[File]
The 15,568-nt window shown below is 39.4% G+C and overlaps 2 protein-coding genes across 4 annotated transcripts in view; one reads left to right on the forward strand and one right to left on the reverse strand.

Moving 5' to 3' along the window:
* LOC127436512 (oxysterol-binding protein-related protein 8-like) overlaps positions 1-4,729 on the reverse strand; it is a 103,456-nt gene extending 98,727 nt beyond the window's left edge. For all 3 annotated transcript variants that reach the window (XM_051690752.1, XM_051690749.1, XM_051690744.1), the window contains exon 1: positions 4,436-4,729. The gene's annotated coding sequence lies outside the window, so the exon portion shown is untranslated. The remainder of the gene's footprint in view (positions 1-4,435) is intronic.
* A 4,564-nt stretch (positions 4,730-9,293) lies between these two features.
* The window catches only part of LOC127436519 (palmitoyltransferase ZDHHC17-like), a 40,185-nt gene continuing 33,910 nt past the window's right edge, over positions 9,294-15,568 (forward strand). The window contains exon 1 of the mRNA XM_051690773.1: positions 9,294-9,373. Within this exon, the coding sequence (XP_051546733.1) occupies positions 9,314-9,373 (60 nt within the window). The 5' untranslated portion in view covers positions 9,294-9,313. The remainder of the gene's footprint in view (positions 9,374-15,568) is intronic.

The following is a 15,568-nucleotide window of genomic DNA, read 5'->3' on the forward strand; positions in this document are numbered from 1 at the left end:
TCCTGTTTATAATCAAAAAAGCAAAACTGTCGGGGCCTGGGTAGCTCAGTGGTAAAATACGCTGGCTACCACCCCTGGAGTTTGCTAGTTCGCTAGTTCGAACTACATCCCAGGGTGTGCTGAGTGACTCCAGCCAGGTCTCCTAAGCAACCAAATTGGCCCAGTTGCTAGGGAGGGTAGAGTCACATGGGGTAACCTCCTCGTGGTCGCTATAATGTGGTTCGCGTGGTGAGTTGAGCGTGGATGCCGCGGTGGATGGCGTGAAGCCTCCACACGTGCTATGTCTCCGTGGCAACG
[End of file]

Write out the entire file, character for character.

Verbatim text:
The 15,568-nt window shown below is 39.4% G+C and overlaps 2 protein-coding genes across 4 annotated transcripts in view; one reads left to right on the forward strand and one right to left on the reverse strand.

Moving 5' to 3' along the window:
* LOC127436512 (oxysterol-binding protein-related protein 8-like) overlaps positions 1-4,729 on the reverse strand; it is a 103,456-nt gene extending 98,727 nt beyond the window's left edge. For all 3 annotated transcript variants that reach the window (XM_051690752.1, XM_051690749.1, XM_051690744.1), the window contains exon 1: positions 4,436-4,729. The gene's annotated coding sequence lies outside the window, so the exon portion shown is untranslated. The remainder of the gene's footprint in view (positions 1-4,435) is intronic.
* A 4,564-nt stretch (positions 4,730-9,293) lies between these two features.
* The window catches only part of LOC127436519 (palmitoyltransferase ZDHHC17-like), a 40,185-nt gene continuing 33,910 nt past the window's right edge, over positions 9,294-15,568 (forward strand). The window contains exon 1 of the mRNA XM_051690773.1: positions 9,294-9,373. Within this exon, the coding sequence (XP_051546733.1) occupies positions 9,314-9,373 (60 nt within the window). The 5' untranslated portion in view covers positions 9,294-9,313. The remainder of the gene's footprint in view (positions 9,374-15,568) is intronic.

The following is a 15,568-nucleotide window of genomic DNA, read 5'->3' on the forward strand; positions in this document are numbered from 1 at the left end:
TCCTGTTTATAATCAAAAAAGCAAAACTGTCGGGGCCTGGGTAGCTCAGTGGTAAAATACGCTGGCTACCACCCCTGGAGTTTGCTAGTTCGCTAGTTCGAACTACATCCCAGGGTGTGCTGAGTGACTCCAGCCAGGTCTCCTAAGCAACCAAATTGGCCCAGTTGCTAGGGAGGGTAGAGTCACATGGGGTAACCTCCTCGTGGTCGCTATAATGTGGTTCGCGTGGTGAGTTGAGCGTGGATGCCGCGGTGGATGGCGTGAAGCCTCCACACGTGCTATGTCTCCGTGGCAACG